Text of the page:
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  #51  
Old 21 October 2014, 12:09 AM
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And since it stayed in business for so long presumably other Swedish speaking immigrants weren't ashamed to be seen reading a non-English newspaper. But hey, maybe in that 14 year gap between when Svenska Amerikanska Posten ceased publication and when BryceLin was born they developed that sense of shame, and then lost it again.
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  #52  
Old 21 October 2014, 12:35 AM
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I AM a bit ashamed of my spelling...
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  #53  
Old 21 October 2014, 02:54 AM
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Quote:
Originally Posted by BryceLin View Post
In my early life I remembered immigrants were ashamed to be here and not speak English.

There are plenty of people here in Quebec who think you should be ashamed to speak English...
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  #54  
Old 21 October 2014, 08:21 AM
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Quote:
Originally Posted by DrRocket View Post
I AM a bit ashamed of my spelling...
I am regularly ashamed of my spelling.
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  #55  
Old 21 October 2014, 08:54 AM
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Quote:
Originally Posted by DrRocket View Post
Apparently, at least here in the Twin Cities, Swan Turnblad, a Swedish immegrant, wasn't embarrassed enough to keep him from publishing the Svenska Amerikanska Posten, a swedish language newspaper, from 1885 to 1940.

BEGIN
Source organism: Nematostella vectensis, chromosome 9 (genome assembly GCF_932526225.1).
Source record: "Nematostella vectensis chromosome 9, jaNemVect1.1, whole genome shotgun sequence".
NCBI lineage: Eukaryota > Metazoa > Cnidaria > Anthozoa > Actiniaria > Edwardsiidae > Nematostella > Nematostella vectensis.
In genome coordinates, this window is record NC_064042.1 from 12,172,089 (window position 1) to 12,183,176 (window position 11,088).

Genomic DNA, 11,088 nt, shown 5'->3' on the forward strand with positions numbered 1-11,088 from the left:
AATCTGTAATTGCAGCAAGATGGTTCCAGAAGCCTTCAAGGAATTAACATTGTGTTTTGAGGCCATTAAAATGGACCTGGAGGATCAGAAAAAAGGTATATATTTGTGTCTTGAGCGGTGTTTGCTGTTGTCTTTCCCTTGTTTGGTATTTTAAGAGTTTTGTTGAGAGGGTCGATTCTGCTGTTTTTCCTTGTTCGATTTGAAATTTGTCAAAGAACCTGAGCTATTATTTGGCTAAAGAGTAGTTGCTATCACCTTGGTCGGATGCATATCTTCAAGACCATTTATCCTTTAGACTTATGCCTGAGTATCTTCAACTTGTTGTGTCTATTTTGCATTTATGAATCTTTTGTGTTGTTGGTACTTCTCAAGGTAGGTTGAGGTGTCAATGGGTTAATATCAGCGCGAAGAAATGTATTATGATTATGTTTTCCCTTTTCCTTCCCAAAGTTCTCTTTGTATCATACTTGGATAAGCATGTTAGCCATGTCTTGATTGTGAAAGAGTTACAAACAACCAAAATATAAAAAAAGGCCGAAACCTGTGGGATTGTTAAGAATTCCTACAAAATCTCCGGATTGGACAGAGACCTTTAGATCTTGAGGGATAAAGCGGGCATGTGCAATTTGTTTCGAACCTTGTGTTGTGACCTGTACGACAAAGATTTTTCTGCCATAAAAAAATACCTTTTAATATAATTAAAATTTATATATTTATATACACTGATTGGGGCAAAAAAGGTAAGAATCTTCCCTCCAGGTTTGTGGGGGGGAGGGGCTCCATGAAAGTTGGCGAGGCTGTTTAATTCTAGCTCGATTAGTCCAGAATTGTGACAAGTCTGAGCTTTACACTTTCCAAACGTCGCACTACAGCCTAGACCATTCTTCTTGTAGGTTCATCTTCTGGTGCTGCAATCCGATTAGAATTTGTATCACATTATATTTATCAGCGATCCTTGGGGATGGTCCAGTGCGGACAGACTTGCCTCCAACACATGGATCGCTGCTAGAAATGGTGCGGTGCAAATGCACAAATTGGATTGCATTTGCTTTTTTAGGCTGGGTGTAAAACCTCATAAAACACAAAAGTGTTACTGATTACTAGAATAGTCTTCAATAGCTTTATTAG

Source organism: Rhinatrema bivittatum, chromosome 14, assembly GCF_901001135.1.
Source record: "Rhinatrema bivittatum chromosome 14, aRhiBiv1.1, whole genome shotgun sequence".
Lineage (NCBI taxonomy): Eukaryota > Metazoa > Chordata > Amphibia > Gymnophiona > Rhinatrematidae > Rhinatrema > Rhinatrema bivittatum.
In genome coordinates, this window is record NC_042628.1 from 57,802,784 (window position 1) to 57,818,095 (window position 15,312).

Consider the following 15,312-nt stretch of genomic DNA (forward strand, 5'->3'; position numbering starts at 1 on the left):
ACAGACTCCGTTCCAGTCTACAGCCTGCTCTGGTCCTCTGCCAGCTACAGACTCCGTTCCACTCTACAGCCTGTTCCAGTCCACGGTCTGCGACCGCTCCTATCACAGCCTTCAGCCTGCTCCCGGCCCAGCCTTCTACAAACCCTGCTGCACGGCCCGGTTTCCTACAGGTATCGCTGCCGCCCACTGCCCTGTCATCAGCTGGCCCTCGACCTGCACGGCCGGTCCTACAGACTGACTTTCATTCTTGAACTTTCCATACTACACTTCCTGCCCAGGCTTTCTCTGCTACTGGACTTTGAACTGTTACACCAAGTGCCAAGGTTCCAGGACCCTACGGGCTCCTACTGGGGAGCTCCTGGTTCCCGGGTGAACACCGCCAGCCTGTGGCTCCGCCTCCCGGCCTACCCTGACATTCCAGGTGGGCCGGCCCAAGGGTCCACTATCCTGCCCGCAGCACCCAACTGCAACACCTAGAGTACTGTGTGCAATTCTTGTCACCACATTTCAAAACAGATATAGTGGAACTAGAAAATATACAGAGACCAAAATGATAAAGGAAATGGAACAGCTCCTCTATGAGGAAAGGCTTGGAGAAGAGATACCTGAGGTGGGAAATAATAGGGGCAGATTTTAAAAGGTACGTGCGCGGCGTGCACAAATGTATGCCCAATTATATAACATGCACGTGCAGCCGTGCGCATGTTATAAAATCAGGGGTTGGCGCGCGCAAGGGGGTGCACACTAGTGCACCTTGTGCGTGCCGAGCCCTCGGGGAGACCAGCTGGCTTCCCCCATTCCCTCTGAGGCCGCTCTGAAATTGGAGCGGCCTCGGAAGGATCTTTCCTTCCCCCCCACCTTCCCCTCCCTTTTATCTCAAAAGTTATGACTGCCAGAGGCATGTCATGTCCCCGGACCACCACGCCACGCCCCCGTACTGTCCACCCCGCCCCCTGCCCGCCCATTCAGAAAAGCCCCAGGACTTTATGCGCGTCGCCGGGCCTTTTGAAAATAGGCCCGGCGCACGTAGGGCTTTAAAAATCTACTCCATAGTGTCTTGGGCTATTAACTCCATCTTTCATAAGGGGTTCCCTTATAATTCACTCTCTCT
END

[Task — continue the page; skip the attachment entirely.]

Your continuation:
There were entire neighborhoods where people didn't speak English all over the US. I have a friend whose mother grew up in either the UP or Northern Wisconsin (I don't remember which) who never learned English or at least learned it only as an adult- they all spoke German in her village.

My mother spoke Finnish to her friends- even, gasp! in public- but since she emigrated in 1959 maybe BryceLin doesn't count her.
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  #56  
Old 21 October 2014, 01:03 PM
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One of my co-workers, who I'm guessing is no older than her early 30s at most (maybe mid to late 20s), just told us a story about her toddler daughter picking up Macedonian words and in some cases an accent from her paternal grandparents, whose English is heavily accented and not terribly fluent.
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  #57  
Old 21 October 2014, 01:22 PM
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Many US cities had German-language newspapers up to the early 20th C. Cities with large Jewish populations often had Yiddish newspapers. Likewise for Chinese. In general, throughout the 19th C. and well into the 20th it was relatively common for cities with sizeable immigrant and first generation populations had at least weekly, if not daily, papers in the language in question.
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  #58  
Old 21 October 2014, 01:37 PM
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Quote:
Although we tend to think of bilingualism in the United States as a modern issue, in fact it has always been a part of our history.
Findlaw -- History of Bilingual Education
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  #59  
Old 21 October 2014, 06:29 PM
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Quote:
Originally Posted by kitap View Post
I have a friend whose mother grew up in either the UP or Northern Wisconsin (I don't remember which) who never learned English or at least learned it only as an adult- they all spoke German in her village.
My great-grandparents spoke Swiss German as their first language, in central Wisconsin (They died before I was born but my mother remembers them speaking German). Their ancestors came to the US in the 1850s. In other words, they were born in the US and grew up speaking German.
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  #60  
Old 21 October 2014, 08:17 PM
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My grandmother is from SE Colorado, she says it was the same way in her house growing up- her parents only spoke German at home.